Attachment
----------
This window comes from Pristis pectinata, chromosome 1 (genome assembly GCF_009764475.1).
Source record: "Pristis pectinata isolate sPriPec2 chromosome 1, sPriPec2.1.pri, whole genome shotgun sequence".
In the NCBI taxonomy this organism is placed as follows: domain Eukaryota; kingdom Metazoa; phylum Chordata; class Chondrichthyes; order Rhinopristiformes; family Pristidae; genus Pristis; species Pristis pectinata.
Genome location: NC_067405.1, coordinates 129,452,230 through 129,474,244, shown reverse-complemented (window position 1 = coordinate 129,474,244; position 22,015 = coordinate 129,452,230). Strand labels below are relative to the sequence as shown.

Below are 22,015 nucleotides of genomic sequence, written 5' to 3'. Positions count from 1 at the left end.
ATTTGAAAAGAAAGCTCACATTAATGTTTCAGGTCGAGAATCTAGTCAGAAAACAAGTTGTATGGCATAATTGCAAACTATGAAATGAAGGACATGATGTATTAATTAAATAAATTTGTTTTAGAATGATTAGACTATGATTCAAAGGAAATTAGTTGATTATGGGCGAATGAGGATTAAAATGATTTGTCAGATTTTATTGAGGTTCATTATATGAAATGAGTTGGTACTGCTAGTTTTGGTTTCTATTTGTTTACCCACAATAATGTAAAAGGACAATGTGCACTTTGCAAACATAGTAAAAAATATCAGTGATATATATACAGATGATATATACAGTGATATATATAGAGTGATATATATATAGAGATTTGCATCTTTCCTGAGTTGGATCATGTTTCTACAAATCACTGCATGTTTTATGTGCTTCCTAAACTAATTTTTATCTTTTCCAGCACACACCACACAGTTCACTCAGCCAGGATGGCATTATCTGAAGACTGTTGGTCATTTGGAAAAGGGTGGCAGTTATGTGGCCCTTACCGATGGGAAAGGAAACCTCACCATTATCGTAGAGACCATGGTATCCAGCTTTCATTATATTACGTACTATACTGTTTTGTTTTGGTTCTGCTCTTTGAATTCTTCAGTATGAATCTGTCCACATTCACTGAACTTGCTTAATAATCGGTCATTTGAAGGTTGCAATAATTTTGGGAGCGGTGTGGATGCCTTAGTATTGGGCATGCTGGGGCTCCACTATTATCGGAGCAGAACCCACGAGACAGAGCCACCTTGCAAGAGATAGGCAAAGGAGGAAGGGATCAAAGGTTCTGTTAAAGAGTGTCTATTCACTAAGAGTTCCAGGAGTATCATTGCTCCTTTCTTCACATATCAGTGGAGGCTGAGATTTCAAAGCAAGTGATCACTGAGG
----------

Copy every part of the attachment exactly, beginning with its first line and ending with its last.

This window comes from Pristis pectinata, chromosome 1 (genome assembly GCF_009764475.1).
Source record: "Pristis pectinata isolate sPriPec2 chromosome 1, sPriPec2.1.pri, whole genome shotgun sequence".
In the NCBI taxonomy this organism is placed as follows: domain Eukaryota; kingdom Metazoa; phylum Chordata; class Chondrichthyes; order Rhinopristiformes; family Pristidae; genus Pristis; species Pristis pectinata.
Genome location: NC_067405.1, coordinates 129,452,230 through 129,474,244, shown reverse-complemented (window position 1 = coordinate 129,474,244; position 22,015 = coordinate 129,452,230). Strand labels below are relative to the sequence as shown.

Below are 22,015 nucleotides of genomic sequence, written 5' to 3'. Positions count from 1 at the left end.
ATTTGAAAAGAAAGCTCACATTAATGTTTCAGGTCGAGAATCTAGTCAGAAAACAAGTTGTATGGCATAATTGCAAACTATGAAATGAAGGACATGATGTATTAATTAAATAAATTTGTTTTAGAATGATTAGACTATGATTCAAAGGAAATTAGTTGATTATGGGCGAATGAGGATTAAAATGATTTGTCAGATTTTATTGAGGTTCATTATATGAAATGAGTTGGTACTGCTAGTTTTGGTTTCTATTTGTTTACCCACAATAATGTAAAAGGACAATGTGCACTTTGCAAACATAGTAAAAAATATCAGTGATATATATACAGATGATATATACAGTGATATATATAGAGTGATATATATATAGAGATTTGCATCTTTCCTGAGTTGGATCATGTTTCTACAAATCACTGCATGTTTTATGTGCTTCCTAAACTAATTTTTATCTTTTCCAGCACACACCACACAGTTCACTCAGCCAGGATGGCATTATCTGAAGACTGTTGGTCATTTGGAAAAGGGTGGCAGTTATGTGGCCCTTACCGATGGGAAAGGAAACCTCACCATTATCGTAGAGACCATGGTATCCAGCTTTCATTATATTACGTACTATACTGTTTTGTTTTGGTTCTGCTCTTTGAATTCTTCAGTATGAATCTGTCCACATTCACTGAACTTGCTTAATAATCGGTCATTTGAAGGTTGCAATAATTTTGGGAGCGGTGTGGATGCCTTAGTATTGGGCATGCTGGGGCTCCACTATTATCGGAGCAGAACCCACGAGACAGAGCCACCTTGCAAGAGATAGGCAAAGGAGGAAGGGATCAAAGGTTCTGTTAAAGAGTGTCTATTCACTAAGAGTTCCAGGAGTATCATTGCTCCTTTCTTCACATATCAGTGGAGGCTGAGATTTCAAAGCAAGTGATCACTGAGG